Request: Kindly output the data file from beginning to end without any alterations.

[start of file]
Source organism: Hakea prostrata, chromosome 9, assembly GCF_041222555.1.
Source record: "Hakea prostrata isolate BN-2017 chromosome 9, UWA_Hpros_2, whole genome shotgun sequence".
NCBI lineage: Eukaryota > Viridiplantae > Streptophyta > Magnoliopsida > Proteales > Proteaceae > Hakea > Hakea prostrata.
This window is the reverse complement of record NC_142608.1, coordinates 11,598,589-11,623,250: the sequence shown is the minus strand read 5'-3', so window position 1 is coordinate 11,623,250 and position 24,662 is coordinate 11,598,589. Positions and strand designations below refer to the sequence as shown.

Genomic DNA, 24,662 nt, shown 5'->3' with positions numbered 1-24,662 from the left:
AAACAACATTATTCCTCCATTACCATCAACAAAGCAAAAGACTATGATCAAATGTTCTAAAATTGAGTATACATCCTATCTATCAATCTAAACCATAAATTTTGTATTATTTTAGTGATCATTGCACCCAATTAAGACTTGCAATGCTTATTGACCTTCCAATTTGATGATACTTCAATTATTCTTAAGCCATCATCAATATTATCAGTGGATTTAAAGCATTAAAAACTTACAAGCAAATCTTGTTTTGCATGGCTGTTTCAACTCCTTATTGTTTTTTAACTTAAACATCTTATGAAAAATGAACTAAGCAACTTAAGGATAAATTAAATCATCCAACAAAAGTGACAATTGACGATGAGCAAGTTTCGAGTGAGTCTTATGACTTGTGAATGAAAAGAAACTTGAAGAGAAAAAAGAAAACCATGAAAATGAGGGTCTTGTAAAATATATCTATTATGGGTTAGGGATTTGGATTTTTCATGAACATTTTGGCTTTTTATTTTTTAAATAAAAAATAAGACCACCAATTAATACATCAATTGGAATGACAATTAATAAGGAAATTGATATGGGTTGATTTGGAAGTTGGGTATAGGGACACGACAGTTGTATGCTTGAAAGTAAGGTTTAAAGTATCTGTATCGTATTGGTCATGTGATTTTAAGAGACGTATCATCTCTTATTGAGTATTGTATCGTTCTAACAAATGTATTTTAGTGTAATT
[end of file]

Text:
Source organism: Hakea prostrata, chromosome 9, assembly GCF_041222555.1.
Source record: "Hakea prostrata isolate BN-2017 chromosome 9, UWA_Hpros_2, whole genome shotgun sequence".
NCBI lineage: Eukaryota > Viridiplantae > Streptophyta > Magnoliopsida > Proteales > Proteaceae > Hakea > Hakea prostrata.
This window is the reverse complement of record NC_142608.1, coordinates 11,598,589-11,623,250: the sequence shown is the minus strand read 5'-3', so window position 1 is coordinate 11,623,250 and position 24,662 is coordinate 11,598,589. Positions and strand designations below refer to the sequence as shown.

Genomic DNA, 24,662 nt, shown 5'->3' with positions numbered 1-24,662 from the left:
AAACAACATTATTCCTCCATTACCATCAACAAAGCAAAAGACTATGATCAAATGTTCTAAAATTGAGTATACATCCTATCTATCAATCTAAACCATAAATTTTGTATTATTTTAGTGATCATTGCACCCAATTAAGACTTGCAATGCTTATTGACCTTCCAATTTGATGATACTTCAATTATTCTTAAGCCATCATCAATATTATCAGTGGATTTAAAGCATTAAAAACTTACAAGCAAATCTTGTTTTGCATGGCTGTTTCAACTCCTTATTGTTTTTTAACTTAAACATCTTATGAAAAATGAACTAAGCAACTTAAGGATAAATTAAATCATCCAACAAAAGTGACAATTGACGATGAGCAAGTTTCGAGTGAGTCTTATGACTTGTGAATGAAAAGAAACTTGAAGAGAAAAAAGAAAACCATGAAAATGAGGGTCTTGTAAAATATATCTATTATGGGTTAGGGATTTGGATTTTTCATGAACATTTTGGCTTTTTATTTTTTAAATAAAAAATAAGACCACCAATTAATACATCAATTGGAATGACAATTAATAAGGAAATTGATATGGGTTGATTTGGAAGTTGGGTATAGGGACACGACAGTTGTATGCTTGAAAGTAAGGTTTAAAGTATCTGTATCGTATTGGTCATGTGATTTTAAGAGACGTATCATCTCTTATTGAGTATTGTATCGTTCTAACAAATGTATTTTAGTGTAATT